Psych Central

ADHD and Gullibility – Part I

By Zoë Kessler, BA, B.Ed.

ADHD gullibility...Is Your Fridge Running?Remember the first time someone pointed at something over your shoulder, you turned around and they pulled a fast one on you? I still blush when I get caught. You’d think at my age I wouldn’t get caught. Or blush.

Apparently, I’m not alone in my gullibility and sometime naïveté. There are some good reasons why adults with ADHD might be more gullible or overly trusting than others.

I’ll explore the reasons for this in Part II. For now, here’s a story about how last week, I nearly got caught.

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Corporations and Mental Health: A Wolf in Sheep’s Clothing?

By Zoë Kessler, BA, B.Ed.

Little Red Riding HoodCreative Commons License David Blackwell. via Compfight

I thought twice about sharing the news about the academic scholarship from Shire (see Scholarship for ADHD Students). I’m well aware of the large faction who generally vilify pharmaceutical companies and specifically skewer those of us who are open about including ADHD medication as part of our treatment regime.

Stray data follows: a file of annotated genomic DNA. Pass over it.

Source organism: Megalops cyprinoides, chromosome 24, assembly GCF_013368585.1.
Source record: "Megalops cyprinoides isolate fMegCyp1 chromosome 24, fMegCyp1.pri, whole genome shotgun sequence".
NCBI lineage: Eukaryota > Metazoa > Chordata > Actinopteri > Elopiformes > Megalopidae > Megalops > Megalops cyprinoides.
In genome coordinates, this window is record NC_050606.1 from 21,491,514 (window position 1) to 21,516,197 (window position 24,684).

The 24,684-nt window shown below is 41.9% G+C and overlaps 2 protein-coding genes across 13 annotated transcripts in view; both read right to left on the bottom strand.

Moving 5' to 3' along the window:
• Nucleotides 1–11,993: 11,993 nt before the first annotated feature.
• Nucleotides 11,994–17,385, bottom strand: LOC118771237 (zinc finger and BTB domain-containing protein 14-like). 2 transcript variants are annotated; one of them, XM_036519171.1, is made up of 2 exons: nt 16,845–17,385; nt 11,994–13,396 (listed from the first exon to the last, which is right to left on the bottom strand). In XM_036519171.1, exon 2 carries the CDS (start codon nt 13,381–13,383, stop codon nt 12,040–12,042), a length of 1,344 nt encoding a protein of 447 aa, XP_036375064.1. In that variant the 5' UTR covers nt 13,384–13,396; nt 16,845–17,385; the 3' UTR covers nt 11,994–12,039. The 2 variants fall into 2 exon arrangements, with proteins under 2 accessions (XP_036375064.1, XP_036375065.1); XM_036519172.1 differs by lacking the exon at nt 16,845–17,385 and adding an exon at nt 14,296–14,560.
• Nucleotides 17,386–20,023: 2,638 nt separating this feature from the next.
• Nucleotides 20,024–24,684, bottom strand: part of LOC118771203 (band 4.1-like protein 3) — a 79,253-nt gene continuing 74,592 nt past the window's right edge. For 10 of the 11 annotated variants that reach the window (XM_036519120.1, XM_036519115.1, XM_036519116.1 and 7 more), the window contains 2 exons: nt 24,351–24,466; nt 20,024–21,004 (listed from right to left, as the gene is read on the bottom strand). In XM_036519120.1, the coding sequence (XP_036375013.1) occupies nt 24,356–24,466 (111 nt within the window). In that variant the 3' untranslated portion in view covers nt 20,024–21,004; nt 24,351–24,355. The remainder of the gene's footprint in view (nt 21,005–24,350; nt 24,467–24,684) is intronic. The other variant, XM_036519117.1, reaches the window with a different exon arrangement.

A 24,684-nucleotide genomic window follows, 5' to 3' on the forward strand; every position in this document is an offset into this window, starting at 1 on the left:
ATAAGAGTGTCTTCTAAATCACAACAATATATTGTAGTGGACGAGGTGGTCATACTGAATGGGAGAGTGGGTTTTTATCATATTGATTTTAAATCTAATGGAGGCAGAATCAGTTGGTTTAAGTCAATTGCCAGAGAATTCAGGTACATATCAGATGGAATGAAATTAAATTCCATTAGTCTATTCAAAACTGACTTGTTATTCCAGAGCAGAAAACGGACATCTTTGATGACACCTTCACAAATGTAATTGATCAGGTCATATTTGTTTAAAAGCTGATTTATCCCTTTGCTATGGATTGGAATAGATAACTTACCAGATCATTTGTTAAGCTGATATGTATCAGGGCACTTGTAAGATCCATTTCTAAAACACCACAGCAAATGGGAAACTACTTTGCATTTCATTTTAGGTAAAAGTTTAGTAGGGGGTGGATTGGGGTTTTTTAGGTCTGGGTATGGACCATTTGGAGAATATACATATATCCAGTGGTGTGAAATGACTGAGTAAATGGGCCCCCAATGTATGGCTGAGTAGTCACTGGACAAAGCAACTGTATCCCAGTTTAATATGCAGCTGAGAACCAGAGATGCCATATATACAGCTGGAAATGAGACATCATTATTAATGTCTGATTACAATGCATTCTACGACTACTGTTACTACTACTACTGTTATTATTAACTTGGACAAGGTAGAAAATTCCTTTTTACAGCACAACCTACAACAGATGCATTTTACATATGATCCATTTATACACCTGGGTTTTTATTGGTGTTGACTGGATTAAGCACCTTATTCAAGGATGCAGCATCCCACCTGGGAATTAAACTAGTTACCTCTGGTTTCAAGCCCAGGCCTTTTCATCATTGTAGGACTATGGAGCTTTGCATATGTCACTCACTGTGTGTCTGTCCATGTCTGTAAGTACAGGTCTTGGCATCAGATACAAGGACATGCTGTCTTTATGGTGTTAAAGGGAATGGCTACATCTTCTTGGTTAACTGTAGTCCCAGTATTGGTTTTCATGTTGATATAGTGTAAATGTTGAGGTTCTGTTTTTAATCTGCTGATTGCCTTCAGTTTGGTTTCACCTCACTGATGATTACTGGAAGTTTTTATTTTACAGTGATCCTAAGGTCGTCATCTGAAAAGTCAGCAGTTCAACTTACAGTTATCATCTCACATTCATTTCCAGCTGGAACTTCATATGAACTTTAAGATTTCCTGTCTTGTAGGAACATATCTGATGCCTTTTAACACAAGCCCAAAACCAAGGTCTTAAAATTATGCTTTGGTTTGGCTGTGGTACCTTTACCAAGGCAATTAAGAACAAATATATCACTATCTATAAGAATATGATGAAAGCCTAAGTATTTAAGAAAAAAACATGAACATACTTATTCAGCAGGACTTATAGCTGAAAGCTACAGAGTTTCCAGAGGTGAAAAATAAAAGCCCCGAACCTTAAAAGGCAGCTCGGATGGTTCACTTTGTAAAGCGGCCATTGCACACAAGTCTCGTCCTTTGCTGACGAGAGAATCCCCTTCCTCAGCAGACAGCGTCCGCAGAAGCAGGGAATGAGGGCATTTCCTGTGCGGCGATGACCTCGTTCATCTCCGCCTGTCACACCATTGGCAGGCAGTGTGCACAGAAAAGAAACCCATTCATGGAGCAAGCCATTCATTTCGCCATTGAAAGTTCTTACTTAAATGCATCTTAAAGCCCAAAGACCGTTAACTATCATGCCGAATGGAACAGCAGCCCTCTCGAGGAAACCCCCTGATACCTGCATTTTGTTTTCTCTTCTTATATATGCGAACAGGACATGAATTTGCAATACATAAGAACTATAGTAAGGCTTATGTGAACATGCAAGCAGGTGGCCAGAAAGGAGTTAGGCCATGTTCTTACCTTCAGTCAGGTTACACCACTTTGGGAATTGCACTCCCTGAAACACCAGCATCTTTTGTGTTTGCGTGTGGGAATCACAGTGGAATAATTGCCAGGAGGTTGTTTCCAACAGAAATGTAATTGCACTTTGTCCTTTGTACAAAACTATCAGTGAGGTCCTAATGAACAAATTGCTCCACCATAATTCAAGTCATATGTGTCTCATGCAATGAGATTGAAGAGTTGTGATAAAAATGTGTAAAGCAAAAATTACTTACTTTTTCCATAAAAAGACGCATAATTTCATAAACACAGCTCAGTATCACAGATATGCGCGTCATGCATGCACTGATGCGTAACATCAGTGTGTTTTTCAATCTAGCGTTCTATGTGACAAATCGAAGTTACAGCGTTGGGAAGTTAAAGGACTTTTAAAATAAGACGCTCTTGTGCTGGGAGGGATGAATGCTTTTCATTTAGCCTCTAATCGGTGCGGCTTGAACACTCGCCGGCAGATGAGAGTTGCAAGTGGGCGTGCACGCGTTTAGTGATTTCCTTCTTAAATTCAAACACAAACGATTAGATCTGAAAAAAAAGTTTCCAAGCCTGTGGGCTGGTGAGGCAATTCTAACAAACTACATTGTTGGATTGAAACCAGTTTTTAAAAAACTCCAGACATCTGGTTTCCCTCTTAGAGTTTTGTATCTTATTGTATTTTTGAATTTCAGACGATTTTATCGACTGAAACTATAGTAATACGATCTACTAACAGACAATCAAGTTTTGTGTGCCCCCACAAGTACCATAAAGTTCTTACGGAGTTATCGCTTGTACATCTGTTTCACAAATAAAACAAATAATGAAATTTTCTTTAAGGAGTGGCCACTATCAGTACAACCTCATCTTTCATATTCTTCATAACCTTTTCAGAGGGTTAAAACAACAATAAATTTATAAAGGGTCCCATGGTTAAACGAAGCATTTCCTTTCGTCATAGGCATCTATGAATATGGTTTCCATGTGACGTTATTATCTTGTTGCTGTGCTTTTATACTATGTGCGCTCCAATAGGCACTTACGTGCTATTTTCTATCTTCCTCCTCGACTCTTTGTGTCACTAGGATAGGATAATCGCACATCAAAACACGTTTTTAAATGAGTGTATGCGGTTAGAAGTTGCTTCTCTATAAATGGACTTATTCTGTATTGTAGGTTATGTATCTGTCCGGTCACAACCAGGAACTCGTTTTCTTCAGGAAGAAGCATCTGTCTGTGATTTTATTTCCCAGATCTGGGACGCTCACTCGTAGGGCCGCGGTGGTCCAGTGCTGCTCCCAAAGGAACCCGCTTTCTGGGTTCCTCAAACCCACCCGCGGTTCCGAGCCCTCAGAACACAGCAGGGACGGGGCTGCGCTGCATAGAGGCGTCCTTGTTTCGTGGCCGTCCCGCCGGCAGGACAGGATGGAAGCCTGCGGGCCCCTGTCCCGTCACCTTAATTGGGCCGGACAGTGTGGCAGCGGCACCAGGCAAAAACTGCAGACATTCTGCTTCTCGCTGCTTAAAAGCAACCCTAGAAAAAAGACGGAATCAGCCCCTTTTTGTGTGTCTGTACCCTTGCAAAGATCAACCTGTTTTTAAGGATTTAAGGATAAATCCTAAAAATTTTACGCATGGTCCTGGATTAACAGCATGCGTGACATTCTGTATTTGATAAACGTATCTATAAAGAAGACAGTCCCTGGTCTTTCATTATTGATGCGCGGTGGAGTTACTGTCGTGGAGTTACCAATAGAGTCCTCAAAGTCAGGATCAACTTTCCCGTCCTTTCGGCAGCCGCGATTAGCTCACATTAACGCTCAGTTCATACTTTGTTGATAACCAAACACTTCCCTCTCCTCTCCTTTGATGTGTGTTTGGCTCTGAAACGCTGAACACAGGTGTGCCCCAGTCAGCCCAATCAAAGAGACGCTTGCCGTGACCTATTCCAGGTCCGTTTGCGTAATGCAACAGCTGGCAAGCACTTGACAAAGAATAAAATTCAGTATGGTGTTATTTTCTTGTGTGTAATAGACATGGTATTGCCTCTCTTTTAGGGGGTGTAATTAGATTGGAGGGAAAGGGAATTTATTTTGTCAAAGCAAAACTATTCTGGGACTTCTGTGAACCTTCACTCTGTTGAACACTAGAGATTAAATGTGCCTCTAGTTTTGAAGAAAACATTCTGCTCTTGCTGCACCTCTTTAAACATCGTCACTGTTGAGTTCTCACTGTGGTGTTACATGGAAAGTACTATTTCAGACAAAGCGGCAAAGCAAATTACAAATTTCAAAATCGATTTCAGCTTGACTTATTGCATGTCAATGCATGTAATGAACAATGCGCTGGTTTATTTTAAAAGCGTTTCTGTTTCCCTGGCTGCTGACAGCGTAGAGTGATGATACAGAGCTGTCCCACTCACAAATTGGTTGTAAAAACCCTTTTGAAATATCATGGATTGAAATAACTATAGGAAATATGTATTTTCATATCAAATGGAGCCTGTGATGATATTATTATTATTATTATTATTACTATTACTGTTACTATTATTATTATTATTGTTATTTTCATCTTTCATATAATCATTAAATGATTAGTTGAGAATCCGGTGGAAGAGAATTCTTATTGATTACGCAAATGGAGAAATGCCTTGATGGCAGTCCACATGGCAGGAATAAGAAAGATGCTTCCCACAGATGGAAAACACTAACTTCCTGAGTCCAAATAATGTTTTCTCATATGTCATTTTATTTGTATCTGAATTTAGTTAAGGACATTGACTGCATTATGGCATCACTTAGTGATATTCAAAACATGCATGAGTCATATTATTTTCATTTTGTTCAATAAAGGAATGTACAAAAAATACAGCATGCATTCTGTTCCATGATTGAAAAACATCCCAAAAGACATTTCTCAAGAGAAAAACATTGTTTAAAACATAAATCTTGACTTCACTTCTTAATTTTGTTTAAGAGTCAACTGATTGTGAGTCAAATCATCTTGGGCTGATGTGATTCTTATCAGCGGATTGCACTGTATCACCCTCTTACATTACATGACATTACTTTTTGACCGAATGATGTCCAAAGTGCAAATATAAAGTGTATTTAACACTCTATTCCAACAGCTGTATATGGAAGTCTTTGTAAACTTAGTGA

The week before, I was invited to participate in Bell Canada’s “Let’s Talk” campaign to raise awareness and remove stigma from mental health. Bell is one of Canada’s largest corporations, and again, there was a churning in the pit of my stomach. But why?

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Scholarship for ADHD Students

By Zoë Kessler, BA, B.Ed.

StudentCreative Commons License CollegeDegrees360 via Compfight

Because of the deadlines, I wanted to get this post out right away. I will be sharing some thoughts and considerations regarding corporations and mental health in a future blog post, but for now, just (mostly) the facts.

First, a disclaimer: in sharing this information I do not stand to gain in any way, financially or otherwise from, nor do I have an affiliation with or any association whatsoever with Shire or Shire Canada Inc. or with the Edge Foundation. Psych Central is also not affiliated with this program. For more information, please read the PsychCentral.com Disclaimer & Disclosure statement.

Announcing!

For those of you enrolled in post-secondary education, there’s a chunk of money and a year’s worth of free coaching in the offing. I’m tempted to sign up for school just to get my hands on that free coaching, and that’s one of the compelling reasons I’m sharing this news with you.

Depending on which side of the border you live, the program is called the Michael Yasick ADHD Scholarship (in the United States) and the Shire Canada ADHD Scholarship Program (only available in Alberta, Manitoba, Nova Scotia, Ontario, and Québec at this time).

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ADHD Management: When Enough is Enough